Eight months after St. Tammany Parish slapped a stop-work order on a planned oil well site northeast of Mandeville, halting preparations by Helis Oil & Gas Co. to drill an exploratory well as a prelude to possible fracking, the parish lifted that order Thursday.
However, it’s unclear how soon work might crank up at the site.
The parish’s action followed a state appeals court’s ruling Wednesday that upheld a lower court’s dismissal of a suit brought by the parish and Concerned Citizens of St. Tammany.
Judge William Morvant, of the 19th Judicial District Court in Baton Rouge, had rejected the plaintiffs’ claims that parish zoning laws should have prevented the state from issuing a drilling permit for the residentially zoned site and that state Commissioner of Conservation James Welch failed to properly consider the parish’s master plan before issuing the permit.
A three-judge panel of the 1st Circuit Court of Appeal in Baton Rouge upheld Morvant’s decision, which had been suspended while the appeal worked its way through the courts.
Greg Beuerman, a Helis spokesman, said Thursday that the company has been informally notified that the stop-work order is being lifted but has not received written notification.
Until Helis has reviewed the written notice and is confident that all legal impediments to the project have been removed, he said, it’s premature to say what will happen and when.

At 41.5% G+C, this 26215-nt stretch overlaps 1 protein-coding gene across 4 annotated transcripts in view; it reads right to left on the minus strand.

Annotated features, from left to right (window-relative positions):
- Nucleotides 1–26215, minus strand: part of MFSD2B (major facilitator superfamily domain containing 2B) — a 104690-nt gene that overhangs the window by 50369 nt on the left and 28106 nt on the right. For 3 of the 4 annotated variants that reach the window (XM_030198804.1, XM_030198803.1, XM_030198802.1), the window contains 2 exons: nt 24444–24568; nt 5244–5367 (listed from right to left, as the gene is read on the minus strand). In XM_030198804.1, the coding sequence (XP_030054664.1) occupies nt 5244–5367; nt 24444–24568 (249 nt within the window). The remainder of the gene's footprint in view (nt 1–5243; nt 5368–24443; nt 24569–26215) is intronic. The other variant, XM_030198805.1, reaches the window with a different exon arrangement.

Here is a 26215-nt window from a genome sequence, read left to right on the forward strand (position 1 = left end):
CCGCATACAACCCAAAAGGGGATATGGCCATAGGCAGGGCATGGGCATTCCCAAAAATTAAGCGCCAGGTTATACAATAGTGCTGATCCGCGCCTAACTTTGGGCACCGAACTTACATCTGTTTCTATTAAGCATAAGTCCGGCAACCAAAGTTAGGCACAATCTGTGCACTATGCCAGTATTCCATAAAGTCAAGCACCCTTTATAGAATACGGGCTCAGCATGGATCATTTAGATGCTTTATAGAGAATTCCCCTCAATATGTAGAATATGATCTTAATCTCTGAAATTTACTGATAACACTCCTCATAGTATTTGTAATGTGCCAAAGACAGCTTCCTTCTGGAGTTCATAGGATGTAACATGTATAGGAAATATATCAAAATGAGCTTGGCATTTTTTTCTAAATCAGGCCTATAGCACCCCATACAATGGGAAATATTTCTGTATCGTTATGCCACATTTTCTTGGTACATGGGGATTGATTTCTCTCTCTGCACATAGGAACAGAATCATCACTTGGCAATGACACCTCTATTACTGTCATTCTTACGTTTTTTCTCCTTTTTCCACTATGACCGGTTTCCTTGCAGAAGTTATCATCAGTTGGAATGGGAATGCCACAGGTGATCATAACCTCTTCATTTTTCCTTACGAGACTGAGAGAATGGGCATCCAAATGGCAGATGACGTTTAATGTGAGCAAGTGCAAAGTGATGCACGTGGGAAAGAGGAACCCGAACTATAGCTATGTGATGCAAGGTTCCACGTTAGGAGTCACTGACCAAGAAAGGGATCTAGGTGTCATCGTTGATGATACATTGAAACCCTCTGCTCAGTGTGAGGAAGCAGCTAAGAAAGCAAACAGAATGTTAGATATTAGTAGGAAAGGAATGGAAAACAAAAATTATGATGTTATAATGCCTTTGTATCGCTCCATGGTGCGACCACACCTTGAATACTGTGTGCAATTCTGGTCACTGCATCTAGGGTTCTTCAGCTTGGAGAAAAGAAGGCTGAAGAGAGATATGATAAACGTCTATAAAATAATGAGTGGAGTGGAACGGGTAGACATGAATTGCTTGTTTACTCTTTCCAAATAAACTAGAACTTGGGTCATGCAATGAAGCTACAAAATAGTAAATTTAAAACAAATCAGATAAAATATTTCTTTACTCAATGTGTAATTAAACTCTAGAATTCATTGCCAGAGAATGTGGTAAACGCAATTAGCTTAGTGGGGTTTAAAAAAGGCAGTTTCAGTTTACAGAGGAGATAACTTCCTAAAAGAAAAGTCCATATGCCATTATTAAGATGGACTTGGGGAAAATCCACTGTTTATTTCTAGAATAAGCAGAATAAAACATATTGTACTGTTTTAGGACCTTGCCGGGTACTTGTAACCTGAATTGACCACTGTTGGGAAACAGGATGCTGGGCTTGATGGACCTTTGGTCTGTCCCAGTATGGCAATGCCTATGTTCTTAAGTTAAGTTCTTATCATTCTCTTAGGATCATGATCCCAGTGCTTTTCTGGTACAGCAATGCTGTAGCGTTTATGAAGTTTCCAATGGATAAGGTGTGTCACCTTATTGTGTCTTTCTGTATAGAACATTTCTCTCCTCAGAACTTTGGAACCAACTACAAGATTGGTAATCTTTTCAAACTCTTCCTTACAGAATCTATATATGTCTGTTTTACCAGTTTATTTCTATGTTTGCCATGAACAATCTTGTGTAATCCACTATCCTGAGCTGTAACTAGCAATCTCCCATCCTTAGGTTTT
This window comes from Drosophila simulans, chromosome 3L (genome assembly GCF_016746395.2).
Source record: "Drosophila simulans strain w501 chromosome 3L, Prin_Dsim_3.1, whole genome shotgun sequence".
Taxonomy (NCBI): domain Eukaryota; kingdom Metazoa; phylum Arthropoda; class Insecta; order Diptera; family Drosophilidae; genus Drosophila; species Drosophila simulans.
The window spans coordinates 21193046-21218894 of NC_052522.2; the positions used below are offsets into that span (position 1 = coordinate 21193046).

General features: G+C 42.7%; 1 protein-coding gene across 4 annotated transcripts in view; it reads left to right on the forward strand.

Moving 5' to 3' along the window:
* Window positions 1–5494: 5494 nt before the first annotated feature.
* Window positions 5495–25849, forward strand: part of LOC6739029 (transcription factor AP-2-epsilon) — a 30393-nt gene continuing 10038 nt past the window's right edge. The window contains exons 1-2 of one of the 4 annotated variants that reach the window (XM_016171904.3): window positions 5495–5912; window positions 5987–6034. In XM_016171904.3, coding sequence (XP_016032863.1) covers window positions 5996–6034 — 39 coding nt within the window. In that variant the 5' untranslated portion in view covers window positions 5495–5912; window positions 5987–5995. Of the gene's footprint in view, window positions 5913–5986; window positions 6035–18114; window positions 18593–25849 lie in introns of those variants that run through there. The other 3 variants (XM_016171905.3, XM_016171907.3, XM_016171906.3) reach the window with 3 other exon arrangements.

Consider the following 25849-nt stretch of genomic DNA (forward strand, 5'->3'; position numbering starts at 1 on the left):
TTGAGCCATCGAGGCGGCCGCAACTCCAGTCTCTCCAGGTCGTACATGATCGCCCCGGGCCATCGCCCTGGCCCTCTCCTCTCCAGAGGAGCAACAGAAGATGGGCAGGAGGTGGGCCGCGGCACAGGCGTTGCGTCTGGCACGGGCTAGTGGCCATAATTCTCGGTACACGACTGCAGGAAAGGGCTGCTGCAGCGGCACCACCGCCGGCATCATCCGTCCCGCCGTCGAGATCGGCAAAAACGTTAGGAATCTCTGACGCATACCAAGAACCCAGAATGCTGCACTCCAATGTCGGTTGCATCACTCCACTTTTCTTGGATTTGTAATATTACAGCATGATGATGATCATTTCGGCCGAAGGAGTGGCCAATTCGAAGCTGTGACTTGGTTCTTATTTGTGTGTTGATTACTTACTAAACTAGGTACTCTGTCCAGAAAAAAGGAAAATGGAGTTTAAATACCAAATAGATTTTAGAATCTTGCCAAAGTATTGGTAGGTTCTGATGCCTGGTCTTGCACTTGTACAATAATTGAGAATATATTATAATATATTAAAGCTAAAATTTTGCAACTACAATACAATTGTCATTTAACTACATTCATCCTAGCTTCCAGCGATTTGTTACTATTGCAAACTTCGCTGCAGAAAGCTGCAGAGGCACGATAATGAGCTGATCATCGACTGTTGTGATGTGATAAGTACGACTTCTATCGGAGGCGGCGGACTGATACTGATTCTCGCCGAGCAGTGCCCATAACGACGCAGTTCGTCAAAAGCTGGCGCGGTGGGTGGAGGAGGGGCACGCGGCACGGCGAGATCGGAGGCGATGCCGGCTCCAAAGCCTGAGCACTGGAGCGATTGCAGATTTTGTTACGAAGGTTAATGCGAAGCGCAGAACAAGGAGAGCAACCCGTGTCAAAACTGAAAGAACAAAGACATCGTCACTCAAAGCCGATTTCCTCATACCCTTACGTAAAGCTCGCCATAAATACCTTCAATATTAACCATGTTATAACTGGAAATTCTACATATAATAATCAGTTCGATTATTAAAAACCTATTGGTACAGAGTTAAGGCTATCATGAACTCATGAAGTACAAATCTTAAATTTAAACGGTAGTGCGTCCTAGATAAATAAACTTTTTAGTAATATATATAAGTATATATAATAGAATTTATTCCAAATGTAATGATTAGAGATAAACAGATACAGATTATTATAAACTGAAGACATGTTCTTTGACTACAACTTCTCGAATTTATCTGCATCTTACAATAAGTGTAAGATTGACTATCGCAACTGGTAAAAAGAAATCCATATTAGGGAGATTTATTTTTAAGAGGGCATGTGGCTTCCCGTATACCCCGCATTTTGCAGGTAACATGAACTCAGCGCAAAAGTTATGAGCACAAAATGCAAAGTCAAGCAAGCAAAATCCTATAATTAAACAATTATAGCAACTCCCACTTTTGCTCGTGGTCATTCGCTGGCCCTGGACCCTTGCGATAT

Meanwhile, Concerned Citizens, the other plaintiff in the suit, argues that Morvant’s order suspending the effect of his ruling remains in place. Andrew Jacoby, the group’s attorney, said any action would be in violation of the lower court’s order “because the judgment doesn’t take effect for 30 days, within which we can appeal.”
Rick Franzo, president of Concerned Citizens, said the group will appeal the latest ruling to the state Supreme Court, with or without the parish’s cooperation.
What the parish intends to do is unclear.
Don Henderson, administrator for the Parish Council, said none of the members has put the matter on the agenda for the body’s April meeting.
Council President Marty Dean said he has not heard whether any council members want to discuss the matter next month. But he said there is not much support for spending more money on the issue.
Councilman Jake Groby, an outspoken opponent of the fracking project, said the council has said in the past that it will take the matter all the way to the state Supreme Court.
Groby said the council is waiting to hear from Blue Williams, the law firm handling the suit for the parish, but that he has not heard of any change in the parish’s determination to continue to the next level.
“That’s how I’ll vote,” he said.